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Many key components of innate immunity to infection are shared between Drosophila and humans. However, the fly Toll ligand Spaetzle is not thought to have a vertebrate equivalent. We have found that the structurally related cystine-knot protein, nerve growth factor β (NGFβ), plays an unexpected Spaetzle-like role in immunity to Staphylococcus aureus infection in chordates. Deleterious mutations of either human NGFβ or its high-affinity receptor tropomyosin-related kinase receptor A (TRKA) were associated with severe S. aureus infections. NGFβ was released by macrophages in response to S. aureus exoproteins through activation of the NOD-like receptors NLRP3 and NLRP4 and enhanced phagocytosis and superoxide-dependent killing, stimulated proinflammatory cytokine production, and promoted calcium-dependent neutrophil recruitment. TrkA knockdown in zebrafish increased susceptibility to S. aureus infection, confirming an evolutionarily conserved role for NGFβ-TRKA signaling in pathogen-specific host immunity.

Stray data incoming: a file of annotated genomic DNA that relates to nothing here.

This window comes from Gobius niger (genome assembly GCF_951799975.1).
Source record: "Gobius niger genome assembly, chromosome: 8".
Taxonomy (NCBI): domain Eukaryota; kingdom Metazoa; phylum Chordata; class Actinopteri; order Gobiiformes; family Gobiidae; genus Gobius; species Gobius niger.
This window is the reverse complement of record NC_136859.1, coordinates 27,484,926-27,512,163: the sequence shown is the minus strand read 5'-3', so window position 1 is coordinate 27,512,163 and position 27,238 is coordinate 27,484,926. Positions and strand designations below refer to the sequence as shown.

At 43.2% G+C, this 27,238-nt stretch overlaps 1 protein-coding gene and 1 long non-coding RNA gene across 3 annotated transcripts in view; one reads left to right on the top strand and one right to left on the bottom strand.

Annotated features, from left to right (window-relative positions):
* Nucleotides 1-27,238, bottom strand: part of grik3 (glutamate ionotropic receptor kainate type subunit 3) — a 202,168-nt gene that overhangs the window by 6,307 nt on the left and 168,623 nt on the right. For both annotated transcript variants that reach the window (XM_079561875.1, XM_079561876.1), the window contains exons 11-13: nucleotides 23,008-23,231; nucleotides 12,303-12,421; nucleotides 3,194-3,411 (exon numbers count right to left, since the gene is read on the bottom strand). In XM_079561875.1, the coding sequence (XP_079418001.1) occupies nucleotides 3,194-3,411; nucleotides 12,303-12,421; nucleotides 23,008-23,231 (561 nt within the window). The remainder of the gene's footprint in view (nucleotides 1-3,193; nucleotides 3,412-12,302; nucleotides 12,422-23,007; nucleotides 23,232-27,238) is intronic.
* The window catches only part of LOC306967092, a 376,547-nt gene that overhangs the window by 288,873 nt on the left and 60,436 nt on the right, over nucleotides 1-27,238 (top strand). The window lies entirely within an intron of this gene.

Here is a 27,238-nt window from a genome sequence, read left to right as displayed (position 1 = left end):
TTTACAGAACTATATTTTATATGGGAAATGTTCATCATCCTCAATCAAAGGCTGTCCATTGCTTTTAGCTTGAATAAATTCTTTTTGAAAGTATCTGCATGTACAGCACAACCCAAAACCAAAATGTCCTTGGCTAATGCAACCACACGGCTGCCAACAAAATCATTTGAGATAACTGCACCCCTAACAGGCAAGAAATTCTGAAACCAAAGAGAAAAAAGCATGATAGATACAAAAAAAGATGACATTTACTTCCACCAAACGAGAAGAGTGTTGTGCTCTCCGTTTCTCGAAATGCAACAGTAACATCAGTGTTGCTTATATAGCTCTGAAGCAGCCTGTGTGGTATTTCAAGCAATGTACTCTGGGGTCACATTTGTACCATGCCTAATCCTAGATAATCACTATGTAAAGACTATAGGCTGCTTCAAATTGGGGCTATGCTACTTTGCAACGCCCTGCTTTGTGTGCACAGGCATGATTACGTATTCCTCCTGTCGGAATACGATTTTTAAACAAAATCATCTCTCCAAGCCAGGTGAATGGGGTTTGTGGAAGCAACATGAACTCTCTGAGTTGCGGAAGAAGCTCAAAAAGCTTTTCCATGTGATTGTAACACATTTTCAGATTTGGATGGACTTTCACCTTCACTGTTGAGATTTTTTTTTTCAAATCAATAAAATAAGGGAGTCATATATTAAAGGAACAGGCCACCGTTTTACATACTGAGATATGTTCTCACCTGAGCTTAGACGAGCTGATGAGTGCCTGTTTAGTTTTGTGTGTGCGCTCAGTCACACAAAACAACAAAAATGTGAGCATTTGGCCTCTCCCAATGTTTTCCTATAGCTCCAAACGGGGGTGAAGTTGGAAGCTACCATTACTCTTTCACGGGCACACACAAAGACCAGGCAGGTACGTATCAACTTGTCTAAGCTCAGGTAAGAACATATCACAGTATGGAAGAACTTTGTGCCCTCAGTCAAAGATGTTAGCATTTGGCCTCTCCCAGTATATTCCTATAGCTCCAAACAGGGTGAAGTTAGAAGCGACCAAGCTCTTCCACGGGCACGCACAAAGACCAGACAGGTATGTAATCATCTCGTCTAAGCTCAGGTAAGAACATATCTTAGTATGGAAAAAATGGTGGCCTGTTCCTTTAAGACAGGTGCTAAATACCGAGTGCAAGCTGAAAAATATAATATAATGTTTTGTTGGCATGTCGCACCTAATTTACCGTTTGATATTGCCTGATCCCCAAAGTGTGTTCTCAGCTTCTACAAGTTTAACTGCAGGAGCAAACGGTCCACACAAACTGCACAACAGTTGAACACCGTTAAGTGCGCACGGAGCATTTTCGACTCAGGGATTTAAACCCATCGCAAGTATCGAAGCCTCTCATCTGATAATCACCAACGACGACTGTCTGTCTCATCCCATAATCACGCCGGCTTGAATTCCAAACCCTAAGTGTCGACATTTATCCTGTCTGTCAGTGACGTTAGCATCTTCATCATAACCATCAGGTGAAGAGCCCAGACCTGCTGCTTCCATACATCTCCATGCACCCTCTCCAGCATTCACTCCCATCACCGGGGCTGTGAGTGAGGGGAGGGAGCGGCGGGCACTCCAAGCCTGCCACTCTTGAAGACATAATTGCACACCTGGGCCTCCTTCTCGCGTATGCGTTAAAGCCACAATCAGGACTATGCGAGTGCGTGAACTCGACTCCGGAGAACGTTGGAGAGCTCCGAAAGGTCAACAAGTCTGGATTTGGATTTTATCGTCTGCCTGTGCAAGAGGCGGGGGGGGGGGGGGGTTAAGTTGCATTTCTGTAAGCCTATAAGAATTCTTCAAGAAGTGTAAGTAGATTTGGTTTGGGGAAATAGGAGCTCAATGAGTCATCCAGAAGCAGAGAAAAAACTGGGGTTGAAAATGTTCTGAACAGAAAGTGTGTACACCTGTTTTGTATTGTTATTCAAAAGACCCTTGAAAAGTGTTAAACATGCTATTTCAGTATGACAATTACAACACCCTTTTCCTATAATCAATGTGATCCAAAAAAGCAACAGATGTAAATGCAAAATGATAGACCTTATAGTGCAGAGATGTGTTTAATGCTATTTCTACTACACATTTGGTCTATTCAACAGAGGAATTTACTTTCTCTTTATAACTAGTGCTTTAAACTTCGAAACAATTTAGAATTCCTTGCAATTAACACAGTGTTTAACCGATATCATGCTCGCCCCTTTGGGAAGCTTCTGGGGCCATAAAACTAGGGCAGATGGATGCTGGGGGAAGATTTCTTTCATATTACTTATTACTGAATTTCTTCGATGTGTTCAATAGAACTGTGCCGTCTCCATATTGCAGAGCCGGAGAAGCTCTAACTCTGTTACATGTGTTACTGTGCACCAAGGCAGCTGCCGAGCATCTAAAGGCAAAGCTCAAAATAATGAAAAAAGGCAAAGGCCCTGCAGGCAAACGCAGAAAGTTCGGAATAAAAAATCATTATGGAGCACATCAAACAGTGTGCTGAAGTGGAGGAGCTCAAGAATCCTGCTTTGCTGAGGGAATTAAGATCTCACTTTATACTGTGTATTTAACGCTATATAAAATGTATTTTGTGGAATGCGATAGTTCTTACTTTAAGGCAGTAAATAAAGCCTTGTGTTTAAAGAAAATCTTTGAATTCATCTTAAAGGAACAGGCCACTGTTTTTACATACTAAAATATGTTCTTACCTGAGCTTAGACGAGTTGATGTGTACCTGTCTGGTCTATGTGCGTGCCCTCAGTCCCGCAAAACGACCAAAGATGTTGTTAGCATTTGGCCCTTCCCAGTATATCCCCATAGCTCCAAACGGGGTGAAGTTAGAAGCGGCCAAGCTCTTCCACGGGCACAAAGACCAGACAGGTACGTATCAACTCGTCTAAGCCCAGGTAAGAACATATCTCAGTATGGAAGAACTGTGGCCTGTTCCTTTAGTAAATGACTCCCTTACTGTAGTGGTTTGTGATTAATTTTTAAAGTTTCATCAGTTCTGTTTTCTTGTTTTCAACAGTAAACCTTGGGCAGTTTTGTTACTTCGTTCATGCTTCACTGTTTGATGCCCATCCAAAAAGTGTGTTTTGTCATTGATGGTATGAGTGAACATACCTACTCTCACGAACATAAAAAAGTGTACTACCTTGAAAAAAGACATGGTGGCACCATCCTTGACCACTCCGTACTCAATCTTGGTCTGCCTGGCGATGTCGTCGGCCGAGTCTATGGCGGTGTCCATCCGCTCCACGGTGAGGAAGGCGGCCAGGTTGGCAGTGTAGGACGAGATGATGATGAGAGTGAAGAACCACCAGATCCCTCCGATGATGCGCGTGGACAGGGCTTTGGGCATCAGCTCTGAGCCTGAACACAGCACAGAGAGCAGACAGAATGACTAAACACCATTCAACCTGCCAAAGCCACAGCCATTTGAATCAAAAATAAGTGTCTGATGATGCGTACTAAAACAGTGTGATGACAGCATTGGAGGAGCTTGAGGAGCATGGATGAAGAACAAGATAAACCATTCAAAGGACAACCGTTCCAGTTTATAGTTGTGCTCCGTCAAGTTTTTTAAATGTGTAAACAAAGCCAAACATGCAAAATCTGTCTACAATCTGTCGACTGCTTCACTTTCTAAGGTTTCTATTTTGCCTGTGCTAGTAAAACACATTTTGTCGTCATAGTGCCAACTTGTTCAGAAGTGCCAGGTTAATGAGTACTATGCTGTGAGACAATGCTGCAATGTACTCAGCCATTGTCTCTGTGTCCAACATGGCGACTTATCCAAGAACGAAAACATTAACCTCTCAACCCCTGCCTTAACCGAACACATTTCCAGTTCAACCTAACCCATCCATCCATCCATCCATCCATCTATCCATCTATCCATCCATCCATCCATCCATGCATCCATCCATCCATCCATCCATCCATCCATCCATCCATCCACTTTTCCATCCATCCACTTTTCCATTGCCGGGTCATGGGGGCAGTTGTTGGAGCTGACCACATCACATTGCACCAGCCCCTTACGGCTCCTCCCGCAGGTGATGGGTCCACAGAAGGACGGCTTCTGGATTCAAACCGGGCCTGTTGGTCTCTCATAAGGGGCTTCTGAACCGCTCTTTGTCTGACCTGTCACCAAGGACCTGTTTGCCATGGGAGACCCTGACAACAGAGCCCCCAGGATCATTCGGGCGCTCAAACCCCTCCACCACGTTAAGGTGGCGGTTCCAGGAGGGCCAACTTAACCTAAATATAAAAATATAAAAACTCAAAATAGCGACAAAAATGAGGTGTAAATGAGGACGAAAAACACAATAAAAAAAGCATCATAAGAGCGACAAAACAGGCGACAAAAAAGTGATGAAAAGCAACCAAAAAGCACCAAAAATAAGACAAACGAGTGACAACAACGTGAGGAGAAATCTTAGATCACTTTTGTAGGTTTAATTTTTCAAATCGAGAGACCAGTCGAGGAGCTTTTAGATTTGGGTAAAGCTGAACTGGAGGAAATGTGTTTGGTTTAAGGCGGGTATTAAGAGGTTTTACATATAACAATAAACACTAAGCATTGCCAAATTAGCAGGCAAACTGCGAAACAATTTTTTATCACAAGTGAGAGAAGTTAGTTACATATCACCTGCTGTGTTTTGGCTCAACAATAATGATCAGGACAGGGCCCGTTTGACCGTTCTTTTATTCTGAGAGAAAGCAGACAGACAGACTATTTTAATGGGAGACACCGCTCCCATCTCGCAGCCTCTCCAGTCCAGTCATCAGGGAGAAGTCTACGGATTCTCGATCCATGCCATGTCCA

Original publication

DOI

10.1126/science.1258705

Type

Journal article

Journal

Science

Publication Date

31/10/2014

Volume

346

Pages

641 - 646

Keywords

Animals, Drosophila melanogaster, Evolution, Molecular, Gene Knockdown Techniques, Host-Pathogen Interactions, Humans, Macrophages, Nerve Growth Factor, Phagocytosis, Receptor, trkA, Staphylococcal Infections, Staphylococcus aureus, Zebrafish